The Cape Floristic Region is home to one of the richest floras in the world. Within an area of just 90 000 km2 there are over 9250 species of flowering plants, some 70% of which are restricted to the region. Fynbos is the major element of this region, contributing more than 80% of its species. It is a vegetation type that is dominated by shrubs and characterised by reed-like plants (the restioids). The name is derived from the original Dutch name “fijnbosch’ or fine bush. The region also includes renosterveld, karroid shrubland, thicket and forests. Fynbos is not only famous for its remarkable diversity, but also the beauty of many of its wildflowers. It is found at the southern tip of Africa in roughly a crescent shaped belt from Vanrhynsdorp in the north, southwards to the Cape Peninsula and eastwards to Port Elizabeth. Fynbos is largely restricted to the distribution of the parallel sandstone and quartzitic formations of the Cape Fold Mountains and the extensive areas of sand and limestone along the coast. Here it thrives on coarse-grained soils that are low in nutrients, especially nitrogen and phosphorous. It is predominantly found in the winter rainfall region of the Cape, although there are areas in the Eastern Cape, where fynbos thrives, that are characterised by all year round rainfall. Travel from east to west or north to south through this region and you will be amazed by the diverse landscapes and remarkable changes in the flora you encounter over relatively short distances.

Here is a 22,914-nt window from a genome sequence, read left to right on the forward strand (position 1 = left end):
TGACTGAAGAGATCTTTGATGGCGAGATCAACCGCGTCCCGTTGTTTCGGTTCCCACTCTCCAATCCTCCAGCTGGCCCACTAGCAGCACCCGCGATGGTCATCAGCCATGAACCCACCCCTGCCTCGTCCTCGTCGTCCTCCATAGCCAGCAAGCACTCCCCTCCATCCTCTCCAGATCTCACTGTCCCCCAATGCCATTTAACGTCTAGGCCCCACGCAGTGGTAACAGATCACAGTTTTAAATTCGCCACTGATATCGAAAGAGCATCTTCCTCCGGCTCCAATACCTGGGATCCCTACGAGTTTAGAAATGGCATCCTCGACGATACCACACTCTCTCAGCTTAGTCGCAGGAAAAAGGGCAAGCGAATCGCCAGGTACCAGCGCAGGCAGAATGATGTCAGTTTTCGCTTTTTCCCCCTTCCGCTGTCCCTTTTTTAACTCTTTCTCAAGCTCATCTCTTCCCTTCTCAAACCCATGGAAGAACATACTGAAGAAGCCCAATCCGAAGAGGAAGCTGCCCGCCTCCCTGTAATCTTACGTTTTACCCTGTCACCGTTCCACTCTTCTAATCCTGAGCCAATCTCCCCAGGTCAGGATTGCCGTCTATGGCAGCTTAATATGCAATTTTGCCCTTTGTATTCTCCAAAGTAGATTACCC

The main reason for the exceptional diversity in fynbos is not an unusually high concentration of species in a particular site, but rather the high proportion of turnover in species between sites. This is the result of the high rate at which species give way to each other across environmental and geographical gradients.
During my undergraduate studies I spent a great deal of time in the beautiful Cederberg Mountains undertaking research on the enigmatic Clanwilliam Cedar and getting to know the fynbos of these spectacular mountains. When I moved my focus of study to the Cape of Good Hope Nature Reserve (where I spent some eighteen months of my Masters studies identifying plant species) I virtually had to start all over again, as there was hardly a plant species that I recognised from the Cederberg. In 1997 when I first moved to Grootbos, some 90 km to the east of Cape Point I was again thrown back by the remarkable change in species composition, despite the similarity of the environment and general look of the vegetation. Here were similar soils, climate and general environment and I was confident that my time at Cape Point would have prepared me well and that most of the fynbos species would be the same. I was in for a huge shock and once again had to virtually start from scratch, learning to identify the species of the Walker Bay region.
So what makes fynbos really special is its exceptionally high numbers of localised species, often restricted to a single, small area, sometimes less than 1 km2. During my time studying the flora of Grootbos we have identified no fewer than six new species for science, all of which are characterised by their localised distribution.
The diversity category of the blog will highlight this amazing floral and faunal biodiversity of the fynbos region.